At the heart of every robust and effective GRC framework is a code of conduct. The cornerstone of a firm’s culture, a code of conduct establishes the basic expectations of an organization’s members, the duties and responsibilities they must fulfill, and the behaviors they are expected to exhibit.
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In an Association of Certified Fraud Examiners 2020 survey of its members, the fraud control that had the largest impact on reducing both losses and the duration of a fraud incident was the adoption of a corporate code of conduct. Firms that had a code of conduct in place (81 percent of those surveyed) experienced a 51 percent decrease in median loss ($205,000 reduced to $100,000) and a 50 percent decrease in median duration (24 months to 12 months).
Perhaps surprisingly, the survey found the presence of a code of conduct was considerably more effective in reducing fraud than both anti-fraud training for managers and having a dedicated anti-fraud department.
Of course, codes of conduct alone do not guarantee a better culture. The Enron code of ethics, after all, ran a weighty 64 pages. To be effective, and to be worth the paper they are written on, codes of conduct need enforcing.
A 2020 survey of Nordic businesses found issues such as stealing items from work, expense manipulation, and bullying were regular events, yet only 38 percent of the issues identified were ever acted upon by those who observed them. Indeed, the rates of reporting for workplace theft and managerial favoritism were so low as to indicate a general cultural acceptance of those practices.
A robust code of conduct
What makes a code of conduct valuable and effective?
First, a code needs to be specific to the firm in question and express values rather than legal requirements. In a 2009 study of the codes of ethics from nearly 600 U.S. companies, researchers found a correlation of over 50 percent in the wordings of the codes; in other words, the codes said the same thing in the same way. For some firms, the codes were almost identical. Only 64 of the 600 documents reviewed were completely unique.
Firms did not have to be in the same industry to show similarities. For example, a healthcare provider and an engineering group had near identical ethical codes. The primary driver of similarity was repetition of legal statements, with phrases used in legislation and regulatory guidelines simply repeated verbatim instead of being translated into locally relevant values and behaviors.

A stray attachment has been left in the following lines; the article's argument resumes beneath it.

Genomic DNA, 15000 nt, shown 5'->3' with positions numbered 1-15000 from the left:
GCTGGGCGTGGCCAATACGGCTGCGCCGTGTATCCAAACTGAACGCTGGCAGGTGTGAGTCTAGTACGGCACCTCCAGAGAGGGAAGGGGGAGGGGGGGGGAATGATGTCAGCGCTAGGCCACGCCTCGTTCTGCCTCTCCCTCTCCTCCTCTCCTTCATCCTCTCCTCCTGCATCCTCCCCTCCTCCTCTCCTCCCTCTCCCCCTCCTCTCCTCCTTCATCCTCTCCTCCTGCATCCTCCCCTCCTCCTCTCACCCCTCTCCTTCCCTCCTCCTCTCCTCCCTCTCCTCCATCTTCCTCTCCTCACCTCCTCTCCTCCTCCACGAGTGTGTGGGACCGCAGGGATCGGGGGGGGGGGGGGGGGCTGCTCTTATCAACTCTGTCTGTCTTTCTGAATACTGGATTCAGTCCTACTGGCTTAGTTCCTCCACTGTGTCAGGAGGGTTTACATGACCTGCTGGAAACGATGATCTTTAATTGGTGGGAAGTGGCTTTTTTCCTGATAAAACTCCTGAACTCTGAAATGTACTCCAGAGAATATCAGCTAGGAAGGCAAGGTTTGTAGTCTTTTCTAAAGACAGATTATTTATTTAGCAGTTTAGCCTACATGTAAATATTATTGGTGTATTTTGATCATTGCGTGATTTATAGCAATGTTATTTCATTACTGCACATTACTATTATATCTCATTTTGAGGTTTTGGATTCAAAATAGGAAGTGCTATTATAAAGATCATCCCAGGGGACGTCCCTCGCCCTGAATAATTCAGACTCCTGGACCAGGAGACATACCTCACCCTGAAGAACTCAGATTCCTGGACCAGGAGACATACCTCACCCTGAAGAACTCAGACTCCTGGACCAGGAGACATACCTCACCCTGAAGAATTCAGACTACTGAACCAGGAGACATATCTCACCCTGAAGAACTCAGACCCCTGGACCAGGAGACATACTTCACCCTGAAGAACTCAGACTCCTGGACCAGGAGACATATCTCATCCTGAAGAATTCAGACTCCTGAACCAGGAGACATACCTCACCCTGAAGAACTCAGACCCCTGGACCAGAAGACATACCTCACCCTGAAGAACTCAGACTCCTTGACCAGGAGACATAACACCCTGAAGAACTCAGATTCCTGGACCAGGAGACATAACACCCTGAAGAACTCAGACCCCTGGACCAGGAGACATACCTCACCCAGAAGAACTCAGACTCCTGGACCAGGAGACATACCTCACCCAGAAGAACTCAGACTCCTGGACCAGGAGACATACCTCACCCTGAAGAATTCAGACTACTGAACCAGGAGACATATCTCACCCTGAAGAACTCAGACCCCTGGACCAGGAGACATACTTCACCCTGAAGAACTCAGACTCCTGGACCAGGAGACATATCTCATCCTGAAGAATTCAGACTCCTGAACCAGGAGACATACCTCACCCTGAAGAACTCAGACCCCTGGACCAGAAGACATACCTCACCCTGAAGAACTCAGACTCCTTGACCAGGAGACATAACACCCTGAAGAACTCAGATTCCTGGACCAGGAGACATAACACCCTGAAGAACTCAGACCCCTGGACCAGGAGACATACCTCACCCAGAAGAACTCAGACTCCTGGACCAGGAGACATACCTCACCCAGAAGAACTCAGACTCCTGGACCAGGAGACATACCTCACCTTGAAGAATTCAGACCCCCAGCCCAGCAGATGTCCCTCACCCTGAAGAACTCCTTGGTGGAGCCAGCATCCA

Codes of conduct also need to be embedded in a firm’s everyday operations. This does not mean staff training—it means the code must be immediate and proximate to decisions being taken.
In an extensive series of experiments, Dan Ariely, author of “The Honest Truth About Dishonesty,” found most people tend to cheat—but only a little.
Only 20 of the 40,000 people in the study were “big cheaters,” people who claimed to have solved all the questions on the test. They cost the experiment $400 in rewards. However, there were more than 28,000 “little cheaters” that cost the experiment $50,000.
What was interesting was what happened when Ariely introduced a code of conduct to the test. In one variant of the study, participants were asked to recall the Ten Commandments prior to taking the test. In a second variant, college students were asked to remember the school’s code of ethics. Revealingly, in neither of these cases was there any cheating. It did not matter if the individuals failed to remember the commandments, nor did it matter if the school had a code of ethics (it didn’t). What mattered was the appeal to the ethical conscience of the participants.
Creating a code
Creating an effective code of ethics requires stating values specific to a firm. The wording should express the authentic ethics of the company and be explicit about the ways in which those can be lived by everyone working within it. Most importantly, the code must be placed at the forefront of people’s minds, especially when staff are set to make key decisions and declarations.
Writing core elements of the code on the walls of boardrooms or placing calls to integrity on expense forms is one way this is achieved. But to reinforce the message, a code must be meaningful and “immediate” in day-to-day processes and not just read on an annual basis and then forgotten. Combined, these methods will help facilitate a healthy, ethical culture, reducing the likelihood of wrongdoing and increasing the prospect of good behavior.
The International Compliance Association is a sister company to Compliance Week. Both organizations are under the umbrella of Wilmington plc.